Window Terminology

Regarding Window Terminology: Often, there is more than one term used to describe a particular part or style of window. This portion of our website does not claim to be “the final authority” on such terms – it merely defines the term Clear Creek Windows uses. In general, when more than one term is in common usage for a particular part or style of window, Clear Creek Windows attempts to use the most common term used in the market area it generally operates in.


I. Main Parts of a Window





Sash Approximately 1.5” x 1.5” (40mm x 40mm), the sash is the part of the window that is attached to the glass and moves with the glass.
Stile The approximately 1.5” x 1.5” vertical parts of the sash.
Rail The approximately 1.5” x 1.5” horizontal parts of the sash.
Meeting Rail For a single or double hung window (see “Window Styles” section), the meeting rail is the part of the window comprised of the top rail of the lower sash and the bottom rail of the upper sash.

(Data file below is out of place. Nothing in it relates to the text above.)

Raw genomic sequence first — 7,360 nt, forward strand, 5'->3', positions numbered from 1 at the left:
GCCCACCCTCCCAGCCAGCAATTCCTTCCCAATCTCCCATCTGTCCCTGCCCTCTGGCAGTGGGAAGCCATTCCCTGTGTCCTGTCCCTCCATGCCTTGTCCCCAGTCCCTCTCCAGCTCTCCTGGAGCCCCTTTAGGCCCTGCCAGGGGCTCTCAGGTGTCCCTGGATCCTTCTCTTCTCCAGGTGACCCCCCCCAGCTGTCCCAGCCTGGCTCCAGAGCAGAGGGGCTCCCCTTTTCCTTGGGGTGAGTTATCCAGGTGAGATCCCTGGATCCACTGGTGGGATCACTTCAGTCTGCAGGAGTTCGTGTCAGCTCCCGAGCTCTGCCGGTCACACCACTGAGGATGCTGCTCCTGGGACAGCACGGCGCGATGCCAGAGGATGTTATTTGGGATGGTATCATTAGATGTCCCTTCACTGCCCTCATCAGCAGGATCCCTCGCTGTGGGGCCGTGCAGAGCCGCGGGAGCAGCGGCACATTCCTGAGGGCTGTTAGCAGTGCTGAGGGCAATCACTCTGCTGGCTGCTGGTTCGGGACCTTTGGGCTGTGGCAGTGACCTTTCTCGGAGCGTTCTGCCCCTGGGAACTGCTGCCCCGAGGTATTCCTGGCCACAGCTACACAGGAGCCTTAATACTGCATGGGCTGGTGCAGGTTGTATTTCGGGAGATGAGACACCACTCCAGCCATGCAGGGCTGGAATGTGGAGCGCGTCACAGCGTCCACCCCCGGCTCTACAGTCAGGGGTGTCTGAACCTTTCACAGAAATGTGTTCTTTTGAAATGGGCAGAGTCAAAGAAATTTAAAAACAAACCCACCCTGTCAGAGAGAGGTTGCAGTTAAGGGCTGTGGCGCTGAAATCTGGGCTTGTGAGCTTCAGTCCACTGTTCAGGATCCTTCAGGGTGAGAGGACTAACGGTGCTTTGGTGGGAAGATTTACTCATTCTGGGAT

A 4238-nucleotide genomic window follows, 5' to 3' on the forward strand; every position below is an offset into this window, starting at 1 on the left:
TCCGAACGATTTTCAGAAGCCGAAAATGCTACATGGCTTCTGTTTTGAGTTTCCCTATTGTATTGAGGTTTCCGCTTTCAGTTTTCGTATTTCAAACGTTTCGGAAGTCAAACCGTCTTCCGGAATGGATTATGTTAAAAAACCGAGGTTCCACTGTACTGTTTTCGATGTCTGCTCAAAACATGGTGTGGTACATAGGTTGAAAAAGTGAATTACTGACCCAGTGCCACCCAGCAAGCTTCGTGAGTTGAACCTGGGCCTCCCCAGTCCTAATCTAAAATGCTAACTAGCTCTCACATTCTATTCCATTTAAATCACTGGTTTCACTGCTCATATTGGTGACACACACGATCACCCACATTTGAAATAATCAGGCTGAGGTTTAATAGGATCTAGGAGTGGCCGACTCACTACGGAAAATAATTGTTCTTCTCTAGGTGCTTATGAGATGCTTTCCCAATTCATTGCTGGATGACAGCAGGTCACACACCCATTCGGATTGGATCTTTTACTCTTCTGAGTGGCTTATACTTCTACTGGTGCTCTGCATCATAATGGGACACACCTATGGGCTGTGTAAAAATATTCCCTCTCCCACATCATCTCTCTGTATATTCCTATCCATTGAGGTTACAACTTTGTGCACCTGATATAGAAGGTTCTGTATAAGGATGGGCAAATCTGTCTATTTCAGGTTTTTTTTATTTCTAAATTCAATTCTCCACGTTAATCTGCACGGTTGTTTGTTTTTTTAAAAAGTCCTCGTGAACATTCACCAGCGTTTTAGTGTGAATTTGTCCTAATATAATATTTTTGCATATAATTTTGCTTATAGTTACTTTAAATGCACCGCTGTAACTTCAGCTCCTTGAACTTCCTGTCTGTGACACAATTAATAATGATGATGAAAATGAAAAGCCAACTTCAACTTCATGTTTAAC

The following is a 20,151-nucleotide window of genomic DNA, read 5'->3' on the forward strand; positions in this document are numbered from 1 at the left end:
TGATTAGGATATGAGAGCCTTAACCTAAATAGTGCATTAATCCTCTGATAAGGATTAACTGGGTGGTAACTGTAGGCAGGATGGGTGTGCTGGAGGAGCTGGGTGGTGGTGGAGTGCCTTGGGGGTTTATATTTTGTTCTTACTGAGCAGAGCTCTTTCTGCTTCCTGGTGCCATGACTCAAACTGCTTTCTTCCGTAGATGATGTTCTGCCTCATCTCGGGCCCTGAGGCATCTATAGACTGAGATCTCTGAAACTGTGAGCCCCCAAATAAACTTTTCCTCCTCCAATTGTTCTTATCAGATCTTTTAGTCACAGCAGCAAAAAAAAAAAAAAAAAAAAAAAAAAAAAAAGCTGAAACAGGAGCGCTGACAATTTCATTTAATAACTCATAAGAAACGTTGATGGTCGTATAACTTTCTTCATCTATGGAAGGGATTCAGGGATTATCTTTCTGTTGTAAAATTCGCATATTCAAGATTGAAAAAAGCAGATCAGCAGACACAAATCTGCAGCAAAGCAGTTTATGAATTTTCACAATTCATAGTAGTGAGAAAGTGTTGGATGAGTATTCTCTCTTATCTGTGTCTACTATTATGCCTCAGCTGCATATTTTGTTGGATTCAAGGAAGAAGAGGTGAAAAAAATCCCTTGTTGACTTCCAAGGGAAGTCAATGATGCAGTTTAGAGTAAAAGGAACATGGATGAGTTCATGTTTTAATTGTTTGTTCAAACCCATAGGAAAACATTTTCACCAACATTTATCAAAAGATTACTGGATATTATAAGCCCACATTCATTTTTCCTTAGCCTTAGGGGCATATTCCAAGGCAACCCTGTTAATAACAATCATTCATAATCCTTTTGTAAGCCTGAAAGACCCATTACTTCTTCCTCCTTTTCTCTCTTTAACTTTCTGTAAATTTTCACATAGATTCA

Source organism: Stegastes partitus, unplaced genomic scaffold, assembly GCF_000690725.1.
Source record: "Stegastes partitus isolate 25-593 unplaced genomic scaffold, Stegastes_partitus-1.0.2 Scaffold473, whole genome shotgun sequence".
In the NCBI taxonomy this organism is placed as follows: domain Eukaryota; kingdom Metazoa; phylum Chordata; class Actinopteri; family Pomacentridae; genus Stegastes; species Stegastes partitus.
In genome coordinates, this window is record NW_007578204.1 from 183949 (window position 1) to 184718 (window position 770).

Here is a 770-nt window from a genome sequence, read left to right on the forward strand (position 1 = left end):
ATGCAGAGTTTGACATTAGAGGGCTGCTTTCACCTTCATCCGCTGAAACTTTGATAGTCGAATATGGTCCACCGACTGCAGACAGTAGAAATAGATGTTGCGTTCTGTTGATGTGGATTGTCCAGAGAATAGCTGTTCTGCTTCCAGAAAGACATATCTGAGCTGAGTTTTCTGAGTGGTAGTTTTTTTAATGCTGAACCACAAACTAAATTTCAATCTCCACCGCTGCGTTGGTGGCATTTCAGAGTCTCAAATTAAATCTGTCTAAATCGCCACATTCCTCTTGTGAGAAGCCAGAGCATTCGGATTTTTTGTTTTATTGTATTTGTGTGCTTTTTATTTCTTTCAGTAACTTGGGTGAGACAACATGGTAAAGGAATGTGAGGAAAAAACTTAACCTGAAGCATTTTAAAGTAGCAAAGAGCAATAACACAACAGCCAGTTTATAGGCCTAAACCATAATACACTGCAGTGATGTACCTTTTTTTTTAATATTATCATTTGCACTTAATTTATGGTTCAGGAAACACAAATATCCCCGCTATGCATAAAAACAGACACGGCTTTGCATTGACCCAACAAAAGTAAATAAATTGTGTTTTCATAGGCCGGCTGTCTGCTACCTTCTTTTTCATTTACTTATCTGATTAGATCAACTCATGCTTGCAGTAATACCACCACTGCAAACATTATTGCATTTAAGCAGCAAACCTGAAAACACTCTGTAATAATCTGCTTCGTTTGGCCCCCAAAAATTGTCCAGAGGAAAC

Glass Stop The small moulding approximately 1/2” x 1/2” (12mm x 12mm) that holds the glass into the sash. For windows built without sashes (picture windows – see “Window Styles” section), the glass stop is the similar moulding that holds the glass into the frame.
Frame Comprised of the head, jamb, and sill that together form an opening in which the sash fits.
Head Horizontal component that forms the top of the window frame.
Jamb Vertical components forming the sides of the window frame.
Sill Horizontal component that forms the bottom of the window frame.


Vertical Mullion When two or more window frames are joined together “side-by-side”, the frame members that form the vertical “posts” are no longer called “jambs”; they are called “vertical mullions”.
Horizontal Mullion When two or more window frames are stacked one on top of the other, the frame members that are a combination of the sill of the upper window and the head of the lower window are called “horizontal mullions”.
Muntin Solid piece of material that separates two pieces of glass within the same sash.